“I think in lots of places there will be no need for more than that,” said de Oliveira. “We’re focusing on real-time location of the ambulances, and helping the dispatcher contact the ambulances and dispatch the calls in a better way.”
The students have tested the technology on several trips to Tijuana. They ride along with Cruz Roja responders to see how the system works in real-world conditions, meet the emergency medical technicians that will use the app, and gather user feedback.
The project is part of the Global Ties program, a course-based social innovation and sustainable community development program offered by the Jacobs School of Engineering. It partners interdisciplinary teams of UC San Diego students with nonprofits and non-governmental organizations to co-create solutions to socially urgent problems.
The Cruz Roja project was established when Carlos Vera, an alumnus of the Jacobs School of Engineering, a professor of medicine at Tijuana’s Universidad Autónoma de Baja California and board member of Cruz Roja Tijuana, saw a great opportunity to save lives by harnessing technology.
He told de Oliveira about the unreliability and costs of the radio dispatch system while they were teaching at the COSMOS summer program at UC San Diego together.
“Carlos mentioned all the problems that he wanted to work on there, and we agreed to work on those problems together,” recalled de Oliveira. “Then about four years ago, we worked with some folks at Instituto Tecnológico de Tijuana—they had students that were willing to get data from the operations at Cruz Roja, and we published papers on how to optimize the location of their bases.”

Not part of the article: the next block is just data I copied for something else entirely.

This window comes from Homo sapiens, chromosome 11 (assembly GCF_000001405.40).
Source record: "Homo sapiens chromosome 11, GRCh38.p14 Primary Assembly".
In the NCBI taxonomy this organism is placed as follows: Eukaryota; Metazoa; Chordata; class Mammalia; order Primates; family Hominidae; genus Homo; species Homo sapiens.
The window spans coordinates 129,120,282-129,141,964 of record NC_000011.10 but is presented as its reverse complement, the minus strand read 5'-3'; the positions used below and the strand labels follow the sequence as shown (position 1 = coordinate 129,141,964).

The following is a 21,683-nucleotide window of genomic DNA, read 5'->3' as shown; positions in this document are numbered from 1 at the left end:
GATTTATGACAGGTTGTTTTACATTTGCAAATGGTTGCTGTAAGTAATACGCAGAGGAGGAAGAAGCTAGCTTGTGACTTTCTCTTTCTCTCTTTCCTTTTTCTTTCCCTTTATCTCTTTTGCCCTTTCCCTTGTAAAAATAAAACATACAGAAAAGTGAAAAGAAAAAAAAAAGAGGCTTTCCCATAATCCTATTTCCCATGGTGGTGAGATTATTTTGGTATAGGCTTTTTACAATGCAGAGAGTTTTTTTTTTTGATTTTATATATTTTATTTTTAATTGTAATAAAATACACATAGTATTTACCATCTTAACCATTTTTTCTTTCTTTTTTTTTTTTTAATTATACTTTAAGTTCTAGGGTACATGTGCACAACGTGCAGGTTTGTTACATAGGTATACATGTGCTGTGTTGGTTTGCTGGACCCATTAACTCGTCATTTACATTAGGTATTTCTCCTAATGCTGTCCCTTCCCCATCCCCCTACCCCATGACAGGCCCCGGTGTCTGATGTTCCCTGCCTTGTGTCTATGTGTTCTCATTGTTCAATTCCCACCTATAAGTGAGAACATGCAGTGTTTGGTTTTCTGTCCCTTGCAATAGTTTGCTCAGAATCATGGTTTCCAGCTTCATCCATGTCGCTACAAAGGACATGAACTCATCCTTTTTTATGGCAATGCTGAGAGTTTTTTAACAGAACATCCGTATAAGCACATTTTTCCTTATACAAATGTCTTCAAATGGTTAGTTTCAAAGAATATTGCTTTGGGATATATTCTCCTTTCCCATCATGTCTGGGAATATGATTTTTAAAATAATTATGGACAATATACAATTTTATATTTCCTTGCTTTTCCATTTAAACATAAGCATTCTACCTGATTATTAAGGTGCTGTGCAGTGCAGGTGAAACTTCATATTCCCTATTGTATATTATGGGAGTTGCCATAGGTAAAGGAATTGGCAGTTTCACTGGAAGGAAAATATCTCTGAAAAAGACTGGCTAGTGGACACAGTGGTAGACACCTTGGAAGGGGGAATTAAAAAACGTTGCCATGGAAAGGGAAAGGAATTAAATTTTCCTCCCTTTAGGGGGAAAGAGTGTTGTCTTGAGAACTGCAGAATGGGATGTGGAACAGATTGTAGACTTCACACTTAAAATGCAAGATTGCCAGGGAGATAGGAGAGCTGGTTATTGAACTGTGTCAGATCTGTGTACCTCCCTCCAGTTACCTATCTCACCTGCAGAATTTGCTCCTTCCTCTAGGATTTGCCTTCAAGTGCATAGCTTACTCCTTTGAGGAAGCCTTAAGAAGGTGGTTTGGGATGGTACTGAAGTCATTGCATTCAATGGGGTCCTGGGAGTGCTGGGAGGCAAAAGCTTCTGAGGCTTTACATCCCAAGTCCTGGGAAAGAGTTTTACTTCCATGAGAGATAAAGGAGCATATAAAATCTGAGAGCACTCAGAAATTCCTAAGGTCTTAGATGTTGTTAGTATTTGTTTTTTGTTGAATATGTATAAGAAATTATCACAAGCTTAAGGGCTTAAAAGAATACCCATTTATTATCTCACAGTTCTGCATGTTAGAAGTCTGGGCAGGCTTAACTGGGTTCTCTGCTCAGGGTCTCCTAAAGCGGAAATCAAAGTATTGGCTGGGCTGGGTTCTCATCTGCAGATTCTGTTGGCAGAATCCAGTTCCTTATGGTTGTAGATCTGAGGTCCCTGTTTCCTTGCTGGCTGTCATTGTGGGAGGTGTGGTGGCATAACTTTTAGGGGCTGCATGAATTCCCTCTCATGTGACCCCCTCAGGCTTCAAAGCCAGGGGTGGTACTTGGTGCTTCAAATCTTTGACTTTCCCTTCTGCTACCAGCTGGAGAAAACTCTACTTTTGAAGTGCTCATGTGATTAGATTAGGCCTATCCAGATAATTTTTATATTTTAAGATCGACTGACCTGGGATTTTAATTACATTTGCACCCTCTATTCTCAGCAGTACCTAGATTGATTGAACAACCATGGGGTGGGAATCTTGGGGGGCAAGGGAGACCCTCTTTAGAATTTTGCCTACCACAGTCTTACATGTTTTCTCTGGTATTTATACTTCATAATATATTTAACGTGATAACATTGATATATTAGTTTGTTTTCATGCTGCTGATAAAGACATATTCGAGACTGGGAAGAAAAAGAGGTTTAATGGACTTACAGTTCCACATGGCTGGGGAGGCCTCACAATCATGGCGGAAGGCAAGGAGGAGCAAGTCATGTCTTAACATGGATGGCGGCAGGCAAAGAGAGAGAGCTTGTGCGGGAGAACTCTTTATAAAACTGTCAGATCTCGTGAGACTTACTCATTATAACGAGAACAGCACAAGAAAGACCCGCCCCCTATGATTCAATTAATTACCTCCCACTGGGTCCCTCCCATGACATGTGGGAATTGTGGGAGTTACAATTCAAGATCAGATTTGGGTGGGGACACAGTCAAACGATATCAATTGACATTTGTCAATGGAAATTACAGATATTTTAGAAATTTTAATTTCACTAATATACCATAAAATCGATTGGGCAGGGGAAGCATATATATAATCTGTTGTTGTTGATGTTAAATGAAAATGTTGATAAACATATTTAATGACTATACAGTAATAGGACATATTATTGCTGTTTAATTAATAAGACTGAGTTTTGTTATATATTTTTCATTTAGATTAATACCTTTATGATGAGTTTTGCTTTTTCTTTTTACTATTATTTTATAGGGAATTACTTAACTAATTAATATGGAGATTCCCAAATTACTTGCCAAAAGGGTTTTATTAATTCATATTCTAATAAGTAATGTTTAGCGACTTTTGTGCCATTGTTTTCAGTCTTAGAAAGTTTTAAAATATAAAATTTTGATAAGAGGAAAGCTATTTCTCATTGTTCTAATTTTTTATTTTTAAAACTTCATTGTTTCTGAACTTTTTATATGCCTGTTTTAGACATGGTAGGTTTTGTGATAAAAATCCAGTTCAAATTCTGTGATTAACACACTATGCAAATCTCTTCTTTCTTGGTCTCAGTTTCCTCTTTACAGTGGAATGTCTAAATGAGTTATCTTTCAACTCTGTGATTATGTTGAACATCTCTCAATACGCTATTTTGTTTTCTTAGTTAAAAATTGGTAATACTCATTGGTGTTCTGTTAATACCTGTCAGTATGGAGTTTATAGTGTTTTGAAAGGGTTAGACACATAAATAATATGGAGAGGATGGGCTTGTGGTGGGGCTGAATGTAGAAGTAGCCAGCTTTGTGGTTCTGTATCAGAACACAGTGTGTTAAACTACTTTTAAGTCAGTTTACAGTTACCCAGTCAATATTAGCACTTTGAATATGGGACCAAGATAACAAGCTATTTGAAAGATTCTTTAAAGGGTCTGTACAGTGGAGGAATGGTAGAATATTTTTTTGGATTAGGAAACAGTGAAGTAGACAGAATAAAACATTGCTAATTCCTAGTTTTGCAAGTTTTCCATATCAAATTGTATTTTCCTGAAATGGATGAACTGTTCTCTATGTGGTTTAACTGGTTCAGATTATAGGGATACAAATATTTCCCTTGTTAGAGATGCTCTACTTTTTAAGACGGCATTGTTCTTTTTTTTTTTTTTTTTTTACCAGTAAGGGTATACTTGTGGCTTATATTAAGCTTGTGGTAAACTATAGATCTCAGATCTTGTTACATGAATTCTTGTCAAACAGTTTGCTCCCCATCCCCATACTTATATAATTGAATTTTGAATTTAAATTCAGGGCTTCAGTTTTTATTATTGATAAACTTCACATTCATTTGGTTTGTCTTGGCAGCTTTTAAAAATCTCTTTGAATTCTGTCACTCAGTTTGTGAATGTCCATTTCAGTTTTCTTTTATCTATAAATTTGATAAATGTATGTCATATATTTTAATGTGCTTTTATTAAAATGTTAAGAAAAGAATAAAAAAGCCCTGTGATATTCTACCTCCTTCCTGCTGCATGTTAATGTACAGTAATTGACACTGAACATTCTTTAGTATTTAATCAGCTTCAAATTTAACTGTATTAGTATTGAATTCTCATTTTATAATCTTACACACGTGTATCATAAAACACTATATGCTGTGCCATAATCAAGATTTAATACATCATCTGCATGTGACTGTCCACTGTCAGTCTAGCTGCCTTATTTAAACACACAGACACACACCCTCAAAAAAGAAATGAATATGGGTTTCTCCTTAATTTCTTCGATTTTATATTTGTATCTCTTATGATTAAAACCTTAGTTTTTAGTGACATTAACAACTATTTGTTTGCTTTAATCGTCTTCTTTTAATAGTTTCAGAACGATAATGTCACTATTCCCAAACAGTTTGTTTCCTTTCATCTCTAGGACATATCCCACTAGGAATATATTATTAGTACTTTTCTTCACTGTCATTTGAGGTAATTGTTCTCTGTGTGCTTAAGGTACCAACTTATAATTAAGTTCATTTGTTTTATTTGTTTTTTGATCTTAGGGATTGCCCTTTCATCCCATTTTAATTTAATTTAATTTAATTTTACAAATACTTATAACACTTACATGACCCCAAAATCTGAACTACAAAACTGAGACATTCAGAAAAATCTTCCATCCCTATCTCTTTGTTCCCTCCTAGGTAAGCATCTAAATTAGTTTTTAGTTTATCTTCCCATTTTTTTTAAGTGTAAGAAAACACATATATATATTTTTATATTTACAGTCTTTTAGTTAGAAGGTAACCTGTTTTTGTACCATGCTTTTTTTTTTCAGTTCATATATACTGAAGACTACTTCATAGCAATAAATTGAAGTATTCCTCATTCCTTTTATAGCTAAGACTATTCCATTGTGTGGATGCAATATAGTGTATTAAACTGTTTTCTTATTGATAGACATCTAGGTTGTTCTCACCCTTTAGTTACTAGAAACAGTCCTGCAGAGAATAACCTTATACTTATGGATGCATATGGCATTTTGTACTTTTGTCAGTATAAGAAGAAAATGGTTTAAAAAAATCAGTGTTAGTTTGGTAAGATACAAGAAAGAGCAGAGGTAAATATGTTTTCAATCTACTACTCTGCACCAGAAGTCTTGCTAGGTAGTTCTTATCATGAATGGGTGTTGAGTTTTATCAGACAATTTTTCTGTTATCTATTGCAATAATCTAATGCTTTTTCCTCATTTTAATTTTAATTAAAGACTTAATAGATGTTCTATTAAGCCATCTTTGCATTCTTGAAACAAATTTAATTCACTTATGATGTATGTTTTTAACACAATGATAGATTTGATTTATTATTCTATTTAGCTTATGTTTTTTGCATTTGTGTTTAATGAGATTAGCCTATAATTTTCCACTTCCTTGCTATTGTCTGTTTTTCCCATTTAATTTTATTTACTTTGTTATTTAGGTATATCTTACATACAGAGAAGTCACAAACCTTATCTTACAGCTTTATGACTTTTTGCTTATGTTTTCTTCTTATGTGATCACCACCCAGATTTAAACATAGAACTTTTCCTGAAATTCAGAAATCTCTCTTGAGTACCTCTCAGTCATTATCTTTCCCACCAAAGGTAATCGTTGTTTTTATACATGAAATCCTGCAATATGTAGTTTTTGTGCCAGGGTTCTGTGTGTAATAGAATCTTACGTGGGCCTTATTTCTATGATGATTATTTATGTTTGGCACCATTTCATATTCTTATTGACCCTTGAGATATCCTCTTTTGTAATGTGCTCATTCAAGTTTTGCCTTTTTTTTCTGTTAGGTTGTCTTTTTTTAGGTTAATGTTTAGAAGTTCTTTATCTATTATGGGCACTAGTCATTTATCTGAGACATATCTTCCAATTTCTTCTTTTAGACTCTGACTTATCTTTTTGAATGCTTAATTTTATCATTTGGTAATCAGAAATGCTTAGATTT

De Oliveira met Mandy Bratton, director of Global Ties, shortly after, and mentioned that it would be great to implement some of the things they wrote about in the paper. In order to make that a reality, real-time data on Cruz Roja operations was necessary. The Global Ties project was formed to fill that need, but has grown far beyond this one use.
“The technology we’re developing isn’t just for Tijuana,” explained Lam. “It’s not just a one-city thing. It’s very scalable. It’s all online, and it’s pretty flexible.”
After it’s fully implemented, the team will focus on using the data the app is collecting to provide predictive analytics and information to Cruz Roja.
“From my point of view, that’s where the fun begins,” de Oliveira said. “Because then as we have access to real-time data, we can start tackling the interesting problems of how we can optimize ambulance dispatch, and other areas where machine learning can be really beneficial.”
Queenie Li, a fourth year computer science student, said this course has been one of her favorites.
“We’re building something that will actually be implemented and be used to make people’s lives better, which is exciting” Li said. “Plus, I’ve gotten to learn a lot about Tijuana and how emergency care systems work by going there and riding along with the crews.”
Other long-term plans for the Global Ties Cruz Roja project include developing a second app—this one for hospitals—that will track the availability of equipment like hospital beds, X-ray machines, and operating rooms in the Tijuana area. This will give the emergency medical technicians more information as they decide which hospital to transport patients to.
Global Ties is part of the Jacobs School’s Experience Engineering Initiative, which aims to give every engineering and computer science undergraduate student at UC San Diego a hands-on or experiential engineering course or lab each and every year.